An introduction to women and gender in the classical world that draws on the most recent research in the field
Women in Classical Antiquity focuses on the important objects, events and concepts that combine to form a clear understanding of ancient Greek and Roman women and gender. Drawing on the most recent findings and research on the topic, the book offers an overview of the historical events, values, and institutions that are critical for appreciating and comparing the life situations of women across both cultures.
The author examines the lifecycle of women in ancient Greek and Rome beginning with how young females acquired the gendered characteristics necessary for adulthood. The text explores female adolescence, including concerns about virginity, medical views of the female body, religious roles, and education. Views of marriage, motherhood, sexual activity, adultery, and prostitution are also examined. In addition, the author explores how women exercised authority and the possibilities for their civic engagement. This important resource:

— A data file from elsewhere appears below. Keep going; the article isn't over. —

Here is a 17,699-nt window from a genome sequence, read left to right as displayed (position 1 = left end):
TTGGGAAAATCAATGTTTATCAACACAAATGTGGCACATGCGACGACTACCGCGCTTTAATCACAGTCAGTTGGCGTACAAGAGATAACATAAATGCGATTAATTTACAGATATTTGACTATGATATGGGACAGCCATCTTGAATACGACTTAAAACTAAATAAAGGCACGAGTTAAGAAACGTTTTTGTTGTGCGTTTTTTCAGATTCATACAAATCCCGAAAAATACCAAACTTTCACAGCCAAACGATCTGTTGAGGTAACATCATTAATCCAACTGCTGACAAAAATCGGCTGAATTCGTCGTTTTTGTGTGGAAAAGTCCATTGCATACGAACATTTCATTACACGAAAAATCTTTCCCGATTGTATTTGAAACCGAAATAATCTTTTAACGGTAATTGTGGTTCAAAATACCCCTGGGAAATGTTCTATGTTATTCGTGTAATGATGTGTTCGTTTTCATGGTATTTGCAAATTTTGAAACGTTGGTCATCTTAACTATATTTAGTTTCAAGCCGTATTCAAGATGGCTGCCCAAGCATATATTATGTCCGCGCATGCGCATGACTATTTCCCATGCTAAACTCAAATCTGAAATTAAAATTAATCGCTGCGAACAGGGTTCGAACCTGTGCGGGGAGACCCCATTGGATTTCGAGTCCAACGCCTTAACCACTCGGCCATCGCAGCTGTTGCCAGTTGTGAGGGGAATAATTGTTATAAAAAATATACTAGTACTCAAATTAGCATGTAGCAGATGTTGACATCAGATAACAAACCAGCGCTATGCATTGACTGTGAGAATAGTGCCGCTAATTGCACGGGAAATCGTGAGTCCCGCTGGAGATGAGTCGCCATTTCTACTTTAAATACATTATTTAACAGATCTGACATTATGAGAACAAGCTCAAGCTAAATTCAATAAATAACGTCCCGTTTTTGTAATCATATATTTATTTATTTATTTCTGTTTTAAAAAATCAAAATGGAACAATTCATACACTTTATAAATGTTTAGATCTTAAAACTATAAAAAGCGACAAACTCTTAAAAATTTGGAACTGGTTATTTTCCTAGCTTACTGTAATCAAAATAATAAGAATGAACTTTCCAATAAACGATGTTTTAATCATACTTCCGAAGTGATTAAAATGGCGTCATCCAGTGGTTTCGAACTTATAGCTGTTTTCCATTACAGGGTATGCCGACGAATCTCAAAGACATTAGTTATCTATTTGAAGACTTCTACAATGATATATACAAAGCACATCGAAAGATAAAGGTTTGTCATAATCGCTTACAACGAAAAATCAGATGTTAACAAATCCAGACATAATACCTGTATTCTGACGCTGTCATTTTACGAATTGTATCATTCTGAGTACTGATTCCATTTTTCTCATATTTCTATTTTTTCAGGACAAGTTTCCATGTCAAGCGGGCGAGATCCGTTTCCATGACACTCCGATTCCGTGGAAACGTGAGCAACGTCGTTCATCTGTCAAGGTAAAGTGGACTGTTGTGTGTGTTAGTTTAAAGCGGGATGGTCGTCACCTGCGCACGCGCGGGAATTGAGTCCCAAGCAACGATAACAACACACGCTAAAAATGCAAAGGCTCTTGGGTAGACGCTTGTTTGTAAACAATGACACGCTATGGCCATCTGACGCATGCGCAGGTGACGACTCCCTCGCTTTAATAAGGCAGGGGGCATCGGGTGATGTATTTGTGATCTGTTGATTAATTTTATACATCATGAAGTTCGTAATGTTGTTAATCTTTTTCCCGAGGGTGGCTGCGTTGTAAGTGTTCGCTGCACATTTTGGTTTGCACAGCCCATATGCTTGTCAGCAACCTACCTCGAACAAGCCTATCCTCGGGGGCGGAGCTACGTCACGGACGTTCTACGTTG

Explores the formation of classical women's social identity through the life stages of birth, adolescence, marriage, childbirth, old age, and death
Contains information on the most recent research in this rapidly evolving field
Offers a review of the life course as a way to understand the social processes by which Greek and Roman females acquired gender traits
Includes questions for review, suggestions for further reading, and a glossary of key terms
Written for academics and students of classical antiquity, Women in Classical Antiquity offers a general introduction to women and gender in the classical world.